Sunday, September 6, 2009

I Guess I Need a Blogging Break

Apparently there's something in the water ~

I started my day by skimming some blogs and this was one of the things I read:

"For reasons that I can scarcely claim to understand, I have often felt most aware of God's loving care and presence in moments of great difficulty."

Then I made another try at going to church, first time I've ventured into my own church in weeks, and heard a beautiful, beautiful sermon on much the same theme.

But ~ that awareness at this kind of a time is not one of the things that happens to me. Except on rare occasions.

And so it was an excruciating morning from start to finish, exacerbated by some unexpected music at the end of the church service and by the news of another life lost to suicide.

I guess I'm going to go back to seminary this week and generally keep my mouth shut.

My experience is apparently too far our of the norm to convey.

Or maybe it IS the norm, and that's why our churches have emptied out.

Anyway. Time for a break.

And ~ oh, yeah. I'm doing Psalm 88 for my Hebrew exegesis paper. The one psalm out of all 150 of them of unremitting lament. It will take three months. Maybe, ironically, there will be a path out of this hell that way.

18 comments:

MikeF said...

You are so still in my prayers, GG...

Joan Calvin said...

My experience of cancer has not been nearly as awful as yours, but I still haven't found much God there. I am only now beginning to feel good, but the anger comes back. I had a conversation with a friend who thought that the reason the end for her sister in law was so much harder was that she didn't have a good attitude. I told her IMHO a good attitude helps the people around the suffering person, not the person or the cancer.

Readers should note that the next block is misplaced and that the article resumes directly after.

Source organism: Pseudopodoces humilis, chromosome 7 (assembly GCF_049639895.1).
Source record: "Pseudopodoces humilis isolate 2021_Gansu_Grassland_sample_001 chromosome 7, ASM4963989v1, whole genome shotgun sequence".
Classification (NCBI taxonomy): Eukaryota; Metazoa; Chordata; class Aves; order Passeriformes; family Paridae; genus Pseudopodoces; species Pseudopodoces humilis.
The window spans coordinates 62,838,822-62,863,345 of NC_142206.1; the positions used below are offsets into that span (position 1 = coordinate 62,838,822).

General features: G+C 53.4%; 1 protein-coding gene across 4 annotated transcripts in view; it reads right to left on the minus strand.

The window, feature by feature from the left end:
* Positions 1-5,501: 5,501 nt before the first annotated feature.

I HATE the swarmy sweet, God made me stronger through this. I'm with you on that. But, then I tend to be a bitch.

The only thing cancer has given me is an outlook that says life is full of suffering. I suppose the postive is that I never knew that before. On the whole, I think I'd rather still be ignorant.

Praying for and with you. Keep talking. Helping people understand that suffering is not good may be your calling.

Gannet Girl said...

"I told her IMHO a good attitude helps the people around the suffering person, not the person or the cancer. "

OMG, you are SO right.

If a "good attitude," which she had in spades, accompanied my stepmother through the last couple of months with lung cancer, give me a bad one anyday.

OTH, I did know full well that life is full of suffering. Really, I could have skipped this elaboration.

Kathryn J said...

Thinking of you and praying with you.

Daisy said...

I read the psalm, GG. It prompted a flood of tears and prayer. In fact, I read it as a prayer; or maybe it read itself. If ever there was a text that needed diving into, that text is the one for which I'd vote.


Mich

Presbyterian Gal said...

wow.

Someone once said to me they find God in the spaces between his absence.

I could not understand that one either, even standing on my head.

Not normal here either.

Joe said...

I suspect that your experience is actually more common than mine, i.e. that more people find God absent in times of difficulty and suffering than find God present there - I made note of my feelings in part because I think they're different from the norm.